"Rejoicing" and "leaping for joy" are active verbs. They are something the hated do in the midst of their persecution. It is not waiting for the situation to change to express one's joy. That joy comes not because of the present difficulties, but because of the promise of a future reward that makes it possible to rejoice in the present.
Green (The Gospel of Luke) presents a slightly different interpretation:
People of the old order speak well only of those who follow its routines and conform to its canons. Those whose behaviors are grounded in a contrary worldview can expect defamation. ... the day of one's opposition, then, is a time of joy, not because rejection entitles one to a reward, as though Jesus had introduced a moral contract, but because persecution "on account of the Son of man" authenticates one's identification with God's purpose. [ p. 268]
These verses are unique to Luke. The word for "woe" (ouai) was an expression of pain or anger. It is a word that anticipates disasters, horrors, pain, anguish.
These woes, for the most part, reflect the opposites of the blessings.
poor vs. rich
hungry vs. filled up
crying vs. laughing
hated, etc. vs. spoken well of
The second two woes are different from the first in the following similar ways to the differences in the blessings:
the first used a noun to describe the blessed group "rich"
the others use a verbal participle "having been filled" and "laughing"
the woe in the first is in the present tense ("you are receiving")
the woe in the others is in the future tense
the woe in the first is presented as a present reality
the woe in the others is a future reversal of present fortunes
What are the rich receiving? The Greek word is paraklesis. It is related to the word Paraklete. The related verb, parakaleo, literally means "to call to one's side." The reasons for "calling to one's side" are varied and lead to a number of meanings for this word: "to invite, to help, to encourage, to console, to exhort, to request, etc."
Thus the noun takes on a variety of meanings. The two definitions given by Lowe and Nida for this word are:
to ask for something which is being especially sought, e.g. "to ask earnestly for, to demand, earnest request"
to cause someone to be encouraged or consoled, either by verbal or non-verbal means, e.g., "to encourage, to console, encouragement"
The image I get from this woe is that the rich already have everything they could ask for -- or at least think they do. The encouragement or consolation they need for their lives they find in their wealth. They have no need for God in their lives.
The rich (plousios) appear often in Luke -- in many instances in opposition to the poor: 12:16; 14:12; 16:1, 19, 21, 22; 18:23, 25; 19:2; 21:1. A difference in Luke about the rich is that there is the example of Zacchaeus properly using his wealth (21:1) and the possibility that the rich man, by helping poor Lazarus, could have saved himself from future torment (16:19-22).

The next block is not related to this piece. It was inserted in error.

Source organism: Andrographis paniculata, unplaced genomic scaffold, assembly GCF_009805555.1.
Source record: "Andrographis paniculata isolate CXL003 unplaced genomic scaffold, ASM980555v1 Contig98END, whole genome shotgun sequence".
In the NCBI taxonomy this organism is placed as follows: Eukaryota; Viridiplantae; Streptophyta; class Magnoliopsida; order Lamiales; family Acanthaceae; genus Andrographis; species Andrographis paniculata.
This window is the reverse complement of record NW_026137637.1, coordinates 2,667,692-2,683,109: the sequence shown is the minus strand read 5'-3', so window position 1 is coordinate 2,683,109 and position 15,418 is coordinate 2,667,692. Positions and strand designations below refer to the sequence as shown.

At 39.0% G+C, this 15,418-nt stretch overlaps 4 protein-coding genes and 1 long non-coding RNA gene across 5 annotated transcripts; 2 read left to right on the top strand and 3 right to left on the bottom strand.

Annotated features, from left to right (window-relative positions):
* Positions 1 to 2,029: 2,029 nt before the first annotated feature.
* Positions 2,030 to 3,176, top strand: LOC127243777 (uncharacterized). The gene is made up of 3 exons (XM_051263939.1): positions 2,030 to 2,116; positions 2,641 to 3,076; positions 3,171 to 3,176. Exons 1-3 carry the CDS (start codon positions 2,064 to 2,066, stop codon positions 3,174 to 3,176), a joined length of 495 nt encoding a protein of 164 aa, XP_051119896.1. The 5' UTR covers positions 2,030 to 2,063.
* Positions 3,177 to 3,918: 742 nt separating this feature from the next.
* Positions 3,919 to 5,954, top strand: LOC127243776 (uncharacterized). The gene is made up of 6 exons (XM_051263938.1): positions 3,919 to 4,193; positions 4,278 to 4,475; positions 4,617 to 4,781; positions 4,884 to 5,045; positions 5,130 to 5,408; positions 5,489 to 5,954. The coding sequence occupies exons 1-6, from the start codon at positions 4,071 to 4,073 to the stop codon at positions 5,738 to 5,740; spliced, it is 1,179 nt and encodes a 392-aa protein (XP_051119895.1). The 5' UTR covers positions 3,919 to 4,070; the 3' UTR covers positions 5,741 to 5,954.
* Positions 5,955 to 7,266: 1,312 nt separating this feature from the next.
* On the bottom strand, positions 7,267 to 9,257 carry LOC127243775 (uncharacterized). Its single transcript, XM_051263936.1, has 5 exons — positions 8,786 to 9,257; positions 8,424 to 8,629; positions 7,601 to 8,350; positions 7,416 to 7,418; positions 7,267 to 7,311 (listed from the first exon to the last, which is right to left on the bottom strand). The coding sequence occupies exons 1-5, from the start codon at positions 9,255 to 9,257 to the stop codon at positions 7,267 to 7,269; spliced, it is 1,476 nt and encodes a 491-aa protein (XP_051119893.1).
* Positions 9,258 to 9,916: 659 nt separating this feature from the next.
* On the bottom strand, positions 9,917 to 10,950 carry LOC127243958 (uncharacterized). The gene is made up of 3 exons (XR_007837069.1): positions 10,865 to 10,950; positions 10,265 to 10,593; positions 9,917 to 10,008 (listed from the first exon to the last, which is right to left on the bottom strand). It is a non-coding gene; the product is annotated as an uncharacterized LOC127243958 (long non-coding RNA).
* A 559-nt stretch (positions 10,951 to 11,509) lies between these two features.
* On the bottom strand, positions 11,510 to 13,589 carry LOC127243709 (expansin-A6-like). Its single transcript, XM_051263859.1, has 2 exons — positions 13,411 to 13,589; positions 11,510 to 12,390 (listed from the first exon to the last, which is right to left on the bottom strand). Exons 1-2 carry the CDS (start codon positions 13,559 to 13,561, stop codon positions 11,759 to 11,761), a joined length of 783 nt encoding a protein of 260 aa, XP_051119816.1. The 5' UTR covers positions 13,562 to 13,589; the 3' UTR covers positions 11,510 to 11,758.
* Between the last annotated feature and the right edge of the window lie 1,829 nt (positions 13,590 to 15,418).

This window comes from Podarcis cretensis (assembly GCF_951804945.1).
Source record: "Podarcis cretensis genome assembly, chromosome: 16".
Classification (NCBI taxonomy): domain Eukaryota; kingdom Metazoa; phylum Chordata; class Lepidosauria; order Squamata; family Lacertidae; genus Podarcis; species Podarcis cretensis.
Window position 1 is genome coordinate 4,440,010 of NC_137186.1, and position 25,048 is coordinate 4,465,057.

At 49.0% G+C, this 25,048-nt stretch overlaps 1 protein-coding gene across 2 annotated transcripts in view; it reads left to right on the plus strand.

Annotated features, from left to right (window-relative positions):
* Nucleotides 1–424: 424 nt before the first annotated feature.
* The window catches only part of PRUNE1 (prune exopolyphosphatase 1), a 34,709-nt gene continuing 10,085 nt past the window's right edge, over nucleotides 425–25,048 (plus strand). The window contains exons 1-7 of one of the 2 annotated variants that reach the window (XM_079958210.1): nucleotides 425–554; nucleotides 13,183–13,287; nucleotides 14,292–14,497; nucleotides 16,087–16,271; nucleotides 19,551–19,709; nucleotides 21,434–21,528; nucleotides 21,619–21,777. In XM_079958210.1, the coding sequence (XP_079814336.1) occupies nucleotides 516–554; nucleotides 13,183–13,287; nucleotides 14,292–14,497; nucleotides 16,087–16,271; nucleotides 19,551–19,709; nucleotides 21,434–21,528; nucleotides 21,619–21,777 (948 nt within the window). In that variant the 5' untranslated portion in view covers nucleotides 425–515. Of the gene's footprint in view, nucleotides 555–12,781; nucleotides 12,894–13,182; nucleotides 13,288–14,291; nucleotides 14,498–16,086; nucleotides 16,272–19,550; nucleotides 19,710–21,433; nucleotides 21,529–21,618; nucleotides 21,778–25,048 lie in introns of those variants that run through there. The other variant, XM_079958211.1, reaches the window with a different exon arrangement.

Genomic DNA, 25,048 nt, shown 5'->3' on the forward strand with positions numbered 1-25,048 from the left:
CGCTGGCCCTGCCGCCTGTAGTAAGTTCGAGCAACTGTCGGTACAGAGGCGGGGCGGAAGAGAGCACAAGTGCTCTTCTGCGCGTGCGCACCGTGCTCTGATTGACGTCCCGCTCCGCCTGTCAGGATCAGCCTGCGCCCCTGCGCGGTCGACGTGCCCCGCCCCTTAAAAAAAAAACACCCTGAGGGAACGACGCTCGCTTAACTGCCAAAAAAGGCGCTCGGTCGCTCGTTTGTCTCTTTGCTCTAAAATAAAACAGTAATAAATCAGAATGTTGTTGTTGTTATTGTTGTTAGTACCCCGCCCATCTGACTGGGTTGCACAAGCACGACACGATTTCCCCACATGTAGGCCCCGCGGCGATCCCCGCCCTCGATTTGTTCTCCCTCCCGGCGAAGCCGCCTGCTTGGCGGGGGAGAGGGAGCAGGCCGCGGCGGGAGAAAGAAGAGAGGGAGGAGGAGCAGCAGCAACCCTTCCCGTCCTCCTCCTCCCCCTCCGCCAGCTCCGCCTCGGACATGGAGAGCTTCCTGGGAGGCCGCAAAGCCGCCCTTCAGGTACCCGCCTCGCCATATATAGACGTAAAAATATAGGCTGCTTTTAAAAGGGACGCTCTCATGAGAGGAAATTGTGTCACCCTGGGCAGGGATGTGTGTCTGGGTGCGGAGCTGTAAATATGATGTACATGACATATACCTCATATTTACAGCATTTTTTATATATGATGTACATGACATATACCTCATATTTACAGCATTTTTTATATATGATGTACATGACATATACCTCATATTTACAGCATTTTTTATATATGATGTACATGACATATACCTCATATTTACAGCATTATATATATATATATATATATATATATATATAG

A difference in the second woe vs. the second blessing is that the woe uses empli(m)plemi = "to fill, satisfy; enjoy" and the blessing uses chortazo = "feed, satisfy; eat one's fill". This second word refers more specifically to eating. It is related to chortos = "grass, vegetation". The first word, while generally meaning "to fill with food," can also simply mean "to fill" or "to be satisfied". It is the word used in Mary's song: "he has filled the hungry with good things, and sent the rich away empty" (1:53). Related to what I said above about paraklesis, these may be people who assume that they have everything they need -- enough to be satisfied.
A difference in the third woe vs. the third blessing is the addition of pentheo -- "to mourn." This is the same word used in Matthew's beatitude: "Blessed are those who mourn, for they will be comforted" (parakaleo!) (Mt 5:4). It is a word that denotes more of the inner sadness that is outwardly expressed by weeping or wailing.
The fourth woe follows the grammar of the fourth blessing: hotan + subjunctive = the condition "when" (or "if") something happens. What happens to you when all the people speak well of you? Luke indicates that when this happens, you are likely to be a false prophet.
NOTE: Immediately after the "woes," Jesus says: "Love your enemies, do good to those who hate you, bless those who curse you, pray for those who abuse you" (6:27-28). These "woes" need to be interpreted as words of love from Jesus.